Biden Declines Invite To Testify For Impeachment Inquiry

President Joe Biden informed the House on Monday that he was turning down an invitation to testify as part of a corruption-focused impeachment inquiry.

His special counsel, Richard Sauber, conveyed the message to House Oversight Chairman James Comer (R-KY) ahead of the proposed April 16 date for a hearing. The letter claimed the “impeachment investigation is over” and claimed the oversight panel has turned up evidence showing that Biden “has done nothing wrong.”

The House should “focus on the issues that matter to the American people rather than continuing to waste time and taxpayer resources on this partisan charade,” Sauber wrote, adding, “we decline your invitation for President Biden to testify.”

Not mentioned in the letter was whether Biden answered a series of questions in which Comer asked Biden to respond in writing about whether he met or otherwise interacted with specific foreign business executives, as well as details on the context of the contacts.Comer sent his formal invitation to Biden in late March. He offered April 16 as a date for a hearing to occur but noted that it is “open to accommodating” the president’s schedule.

House investigators accounted for $24 million that “flowed” toward Biden, his family, and their business associates from other countries such as China and Ukraine, Comer said. He asserted his panel “identified no legitimate services to merit such lucrative payments.”

Evidence including bank records and witness testimony “wholly contradicts” Biden’s denial about being involved in his family’s business activities,” Comer said. The chairman accused the White House of taking a “position hostile” to his panel’s investigation and “refuses to release certain information or make available witnesses to testify regarding issues.”

“In light of the yawning gap between your public statements and the evidence assembled by the Committee, as well as the White House’s obstruction, it is in the best interest of the American people for you to answer questions from Members of Congress directly, and I hereby invite you to do so,” Comer said.

The invitation came a little more than a week after a pair of former Biden family associates, Tony Bobulinski and Jason Galanis, testified in a public hearing that Biden did participate in his family’s business dealings. The president’s son, Hunter Biden, declined to attend after a closed-door interview in which he claimed his father was not involved in his deals.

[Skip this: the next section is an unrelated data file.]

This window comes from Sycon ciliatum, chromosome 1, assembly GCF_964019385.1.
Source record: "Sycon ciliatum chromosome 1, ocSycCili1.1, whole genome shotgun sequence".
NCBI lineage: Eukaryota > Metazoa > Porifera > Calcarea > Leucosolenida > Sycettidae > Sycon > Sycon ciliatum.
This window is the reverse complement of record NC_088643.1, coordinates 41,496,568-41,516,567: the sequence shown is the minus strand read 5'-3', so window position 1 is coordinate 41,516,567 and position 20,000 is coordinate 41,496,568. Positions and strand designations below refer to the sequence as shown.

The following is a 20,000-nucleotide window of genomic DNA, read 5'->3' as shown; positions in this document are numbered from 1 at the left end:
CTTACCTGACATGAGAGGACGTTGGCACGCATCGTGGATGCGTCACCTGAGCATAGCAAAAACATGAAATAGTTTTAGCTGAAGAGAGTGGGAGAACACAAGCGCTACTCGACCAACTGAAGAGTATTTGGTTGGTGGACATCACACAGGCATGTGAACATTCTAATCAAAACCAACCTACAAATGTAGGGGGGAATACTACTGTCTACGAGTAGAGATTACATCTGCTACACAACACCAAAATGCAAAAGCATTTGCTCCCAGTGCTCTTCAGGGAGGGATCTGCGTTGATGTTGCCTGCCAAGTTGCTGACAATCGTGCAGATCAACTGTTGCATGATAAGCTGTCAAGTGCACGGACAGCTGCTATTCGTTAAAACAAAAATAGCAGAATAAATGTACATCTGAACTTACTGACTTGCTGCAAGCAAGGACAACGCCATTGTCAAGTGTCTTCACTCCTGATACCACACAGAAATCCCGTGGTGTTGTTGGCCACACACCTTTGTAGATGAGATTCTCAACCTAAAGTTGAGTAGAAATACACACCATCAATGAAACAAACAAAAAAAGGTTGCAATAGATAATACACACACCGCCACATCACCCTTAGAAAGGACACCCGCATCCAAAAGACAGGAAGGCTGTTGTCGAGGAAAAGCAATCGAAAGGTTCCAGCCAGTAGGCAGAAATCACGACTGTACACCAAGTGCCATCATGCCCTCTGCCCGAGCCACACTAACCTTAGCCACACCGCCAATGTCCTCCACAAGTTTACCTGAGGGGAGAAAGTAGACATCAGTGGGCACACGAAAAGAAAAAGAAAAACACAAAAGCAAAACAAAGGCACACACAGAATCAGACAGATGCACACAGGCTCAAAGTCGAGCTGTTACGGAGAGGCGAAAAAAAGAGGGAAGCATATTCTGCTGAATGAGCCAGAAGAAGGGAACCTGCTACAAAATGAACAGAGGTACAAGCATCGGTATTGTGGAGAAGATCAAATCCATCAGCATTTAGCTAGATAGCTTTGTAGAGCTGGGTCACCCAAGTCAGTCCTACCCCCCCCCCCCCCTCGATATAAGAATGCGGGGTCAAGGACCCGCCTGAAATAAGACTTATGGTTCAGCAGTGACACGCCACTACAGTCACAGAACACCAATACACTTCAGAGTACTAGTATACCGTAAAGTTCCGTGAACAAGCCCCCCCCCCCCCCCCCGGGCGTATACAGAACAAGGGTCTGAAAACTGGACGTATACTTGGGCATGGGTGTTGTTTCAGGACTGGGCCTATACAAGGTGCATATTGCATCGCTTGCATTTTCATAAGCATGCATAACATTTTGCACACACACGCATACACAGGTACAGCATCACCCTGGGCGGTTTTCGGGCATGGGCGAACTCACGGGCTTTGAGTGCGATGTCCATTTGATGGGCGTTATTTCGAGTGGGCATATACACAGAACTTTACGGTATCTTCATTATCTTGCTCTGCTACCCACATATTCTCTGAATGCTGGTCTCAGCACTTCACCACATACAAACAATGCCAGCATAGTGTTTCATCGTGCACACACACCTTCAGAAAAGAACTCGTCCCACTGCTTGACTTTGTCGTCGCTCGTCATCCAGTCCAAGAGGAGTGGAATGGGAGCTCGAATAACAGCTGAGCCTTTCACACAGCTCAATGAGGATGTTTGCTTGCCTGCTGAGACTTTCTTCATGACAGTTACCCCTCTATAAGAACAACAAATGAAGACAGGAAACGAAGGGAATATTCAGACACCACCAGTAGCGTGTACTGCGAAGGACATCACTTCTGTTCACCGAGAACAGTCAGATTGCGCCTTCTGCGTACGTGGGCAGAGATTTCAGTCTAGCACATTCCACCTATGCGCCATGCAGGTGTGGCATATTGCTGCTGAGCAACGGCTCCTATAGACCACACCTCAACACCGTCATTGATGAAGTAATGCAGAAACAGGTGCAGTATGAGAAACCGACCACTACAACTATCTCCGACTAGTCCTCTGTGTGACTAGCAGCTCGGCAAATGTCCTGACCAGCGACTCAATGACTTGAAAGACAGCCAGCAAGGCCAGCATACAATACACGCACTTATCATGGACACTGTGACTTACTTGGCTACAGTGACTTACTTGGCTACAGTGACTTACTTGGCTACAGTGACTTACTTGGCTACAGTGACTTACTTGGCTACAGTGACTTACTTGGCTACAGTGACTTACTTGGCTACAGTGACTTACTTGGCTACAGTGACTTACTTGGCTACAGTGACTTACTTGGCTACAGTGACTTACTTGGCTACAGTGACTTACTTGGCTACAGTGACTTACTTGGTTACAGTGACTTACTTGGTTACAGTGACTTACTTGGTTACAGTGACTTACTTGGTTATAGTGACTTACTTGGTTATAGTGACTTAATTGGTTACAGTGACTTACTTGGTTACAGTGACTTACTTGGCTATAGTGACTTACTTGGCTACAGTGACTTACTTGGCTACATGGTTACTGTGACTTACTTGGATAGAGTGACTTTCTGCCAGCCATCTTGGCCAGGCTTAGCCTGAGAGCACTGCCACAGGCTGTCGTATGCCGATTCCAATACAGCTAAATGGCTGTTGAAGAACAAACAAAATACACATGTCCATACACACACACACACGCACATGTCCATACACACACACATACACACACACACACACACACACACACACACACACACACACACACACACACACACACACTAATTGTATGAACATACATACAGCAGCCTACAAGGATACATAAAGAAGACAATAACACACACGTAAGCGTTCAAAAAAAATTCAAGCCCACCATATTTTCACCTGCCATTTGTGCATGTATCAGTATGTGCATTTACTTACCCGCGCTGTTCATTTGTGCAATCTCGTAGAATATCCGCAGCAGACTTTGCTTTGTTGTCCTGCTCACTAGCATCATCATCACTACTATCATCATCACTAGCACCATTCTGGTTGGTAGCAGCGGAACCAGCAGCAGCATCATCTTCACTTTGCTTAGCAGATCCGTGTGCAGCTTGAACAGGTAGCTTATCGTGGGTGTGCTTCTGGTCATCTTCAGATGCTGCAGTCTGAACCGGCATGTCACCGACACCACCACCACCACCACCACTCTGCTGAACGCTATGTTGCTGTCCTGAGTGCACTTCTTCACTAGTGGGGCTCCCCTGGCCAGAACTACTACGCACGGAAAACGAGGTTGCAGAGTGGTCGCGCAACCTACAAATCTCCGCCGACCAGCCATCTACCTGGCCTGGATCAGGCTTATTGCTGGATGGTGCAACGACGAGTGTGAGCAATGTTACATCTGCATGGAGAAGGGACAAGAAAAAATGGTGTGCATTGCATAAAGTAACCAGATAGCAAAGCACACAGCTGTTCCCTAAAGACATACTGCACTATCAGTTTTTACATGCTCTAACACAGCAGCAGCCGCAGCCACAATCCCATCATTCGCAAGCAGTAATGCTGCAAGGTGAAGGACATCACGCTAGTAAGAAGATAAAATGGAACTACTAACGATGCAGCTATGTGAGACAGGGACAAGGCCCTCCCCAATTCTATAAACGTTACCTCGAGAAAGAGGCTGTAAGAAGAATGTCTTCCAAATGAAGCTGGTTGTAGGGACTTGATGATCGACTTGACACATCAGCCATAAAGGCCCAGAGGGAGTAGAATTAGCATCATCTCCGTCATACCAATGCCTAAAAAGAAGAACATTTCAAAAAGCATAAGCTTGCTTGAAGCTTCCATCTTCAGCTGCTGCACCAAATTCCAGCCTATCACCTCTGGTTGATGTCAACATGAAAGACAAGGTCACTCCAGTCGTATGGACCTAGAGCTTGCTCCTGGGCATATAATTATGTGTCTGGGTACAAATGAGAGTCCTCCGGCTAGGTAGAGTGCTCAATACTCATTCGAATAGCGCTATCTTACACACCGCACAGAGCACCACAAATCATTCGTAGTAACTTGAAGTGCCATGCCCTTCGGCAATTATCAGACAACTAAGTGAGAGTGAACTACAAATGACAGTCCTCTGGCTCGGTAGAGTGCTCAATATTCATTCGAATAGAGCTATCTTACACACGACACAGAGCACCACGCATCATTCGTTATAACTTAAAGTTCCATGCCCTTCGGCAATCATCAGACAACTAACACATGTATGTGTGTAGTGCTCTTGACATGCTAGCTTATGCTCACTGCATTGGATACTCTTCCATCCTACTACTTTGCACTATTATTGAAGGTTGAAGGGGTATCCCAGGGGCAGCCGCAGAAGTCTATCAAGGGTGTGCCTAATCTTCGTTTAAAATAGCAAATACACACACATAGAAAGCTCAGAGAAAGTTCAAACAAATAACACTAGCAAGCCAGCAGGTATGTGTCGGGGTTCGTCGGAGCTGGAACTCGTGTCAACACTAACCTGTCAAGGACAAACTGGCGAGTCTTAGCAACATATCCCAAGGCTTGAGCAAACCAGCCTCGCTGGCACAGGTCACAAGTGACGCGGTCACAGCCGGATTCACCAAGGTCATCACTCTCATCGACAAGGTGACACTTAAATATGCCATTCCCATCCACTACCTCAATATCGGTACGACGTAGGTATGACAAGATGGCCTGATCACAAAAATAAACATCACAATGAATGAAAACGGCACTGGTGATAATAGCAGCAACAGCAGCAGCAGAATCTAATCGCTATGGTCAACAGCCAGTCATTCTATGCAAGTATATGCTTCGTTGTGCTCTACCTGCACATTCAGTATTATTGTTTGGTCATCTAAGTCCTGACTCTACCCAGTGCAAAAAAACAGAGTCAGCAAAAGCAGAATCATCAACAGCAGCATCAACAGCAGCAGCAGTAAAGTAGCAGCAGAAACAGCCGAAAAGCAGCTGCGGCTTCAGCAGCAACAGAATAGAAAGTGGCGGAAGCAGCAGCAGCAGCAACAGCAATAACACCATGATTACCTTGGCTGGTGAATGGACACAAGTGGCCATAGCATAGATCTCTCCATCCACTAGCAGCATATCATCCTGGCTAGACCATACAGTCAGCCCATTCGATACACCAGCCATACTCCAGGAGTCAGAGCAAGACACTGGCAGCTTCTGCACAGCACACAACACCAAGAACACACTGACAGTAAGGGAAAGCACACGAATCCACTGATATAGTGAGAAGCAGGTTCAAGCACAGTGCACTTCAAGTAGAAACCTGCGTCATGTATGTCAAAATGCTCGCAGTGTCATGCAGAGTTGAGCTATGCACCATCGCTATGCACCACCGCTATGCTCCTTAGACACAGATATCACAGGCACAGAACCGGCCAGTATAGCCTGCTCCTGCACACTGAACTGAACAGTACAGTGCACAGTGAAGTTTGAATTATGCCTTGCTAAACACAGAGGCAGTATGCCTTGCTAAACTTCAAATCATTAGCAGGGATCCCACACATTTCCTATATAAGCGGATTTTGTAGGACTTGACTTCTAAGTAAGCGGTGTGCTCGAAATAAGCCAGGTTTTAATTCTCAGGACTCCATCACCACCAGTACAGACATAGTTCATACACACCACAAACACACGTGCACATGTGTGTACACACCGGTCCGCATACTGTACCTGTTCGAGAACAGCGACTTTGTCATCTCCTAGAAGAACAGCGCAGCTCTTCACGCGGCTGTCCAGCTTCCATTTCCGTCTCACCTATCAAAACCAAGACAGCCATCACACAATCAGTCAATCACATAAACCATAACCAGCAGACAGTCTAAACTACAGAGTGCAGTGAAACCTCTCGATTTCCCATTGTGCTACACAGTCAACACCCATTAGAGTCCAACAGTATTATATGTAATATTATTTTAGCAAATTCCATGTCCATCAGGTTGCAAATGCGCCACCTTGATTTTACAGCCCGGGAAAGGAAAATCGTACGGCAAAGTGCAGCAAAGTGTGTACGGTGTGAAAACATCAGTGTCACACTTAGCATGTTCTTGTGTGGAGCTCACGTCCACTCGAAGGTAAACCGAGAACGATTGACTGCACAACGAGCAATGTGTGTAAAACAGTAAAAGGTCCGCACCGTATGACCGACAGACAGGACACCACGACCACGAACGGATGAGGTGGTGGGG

“The public is left with two irreconcilable narratives,” Comer said. “The first — asserted by you — is that you did not engage in influence peddling in exchange for payments to your family. The second asserted by witnesses and a body of evidence … is that you were indeed involved in these pay-for-influence schemes and that you have been repeatedly untruthful regarding a matter relevant to national security and your own fitness to serve” as president.

When Comer announced that he planned to invite President Biden to testify, Oversight Ranking Member Jamie Raskin (D-MD) asked Comer if he would also invite former President Donald Trump to talk about his alleged emoluments violations and claimed there is no evidence of the elder Biden committing high crimes and misdemeanors.

While it remains unclear whether the Republicans will ultimately introduce articles of impeachment, let alone have enough votes to pass them in the narrowly-divided House, Comer recently suggested there will be criminal referrals that come out of the inquiry.

The president’s brother, James Biden, is among the witnesses to provide testimony for the impeachment inquiry. He also denied President Biden was involved in his business affairs. Some former associates, including Bobulinski and Devon Archer, have insisted there were interactions in which President Biden was the “brand” that was sold by his family.

Speaker Mike Johnson (R-LA) announced on Monday that he has just signed articles of impeachment against Homeland Security Secretary Alejandro Mayorkas over his handling of the border crisis, and he said they would be transferred to the Senate on Tuesday.

No comments:

Powered by Blogger.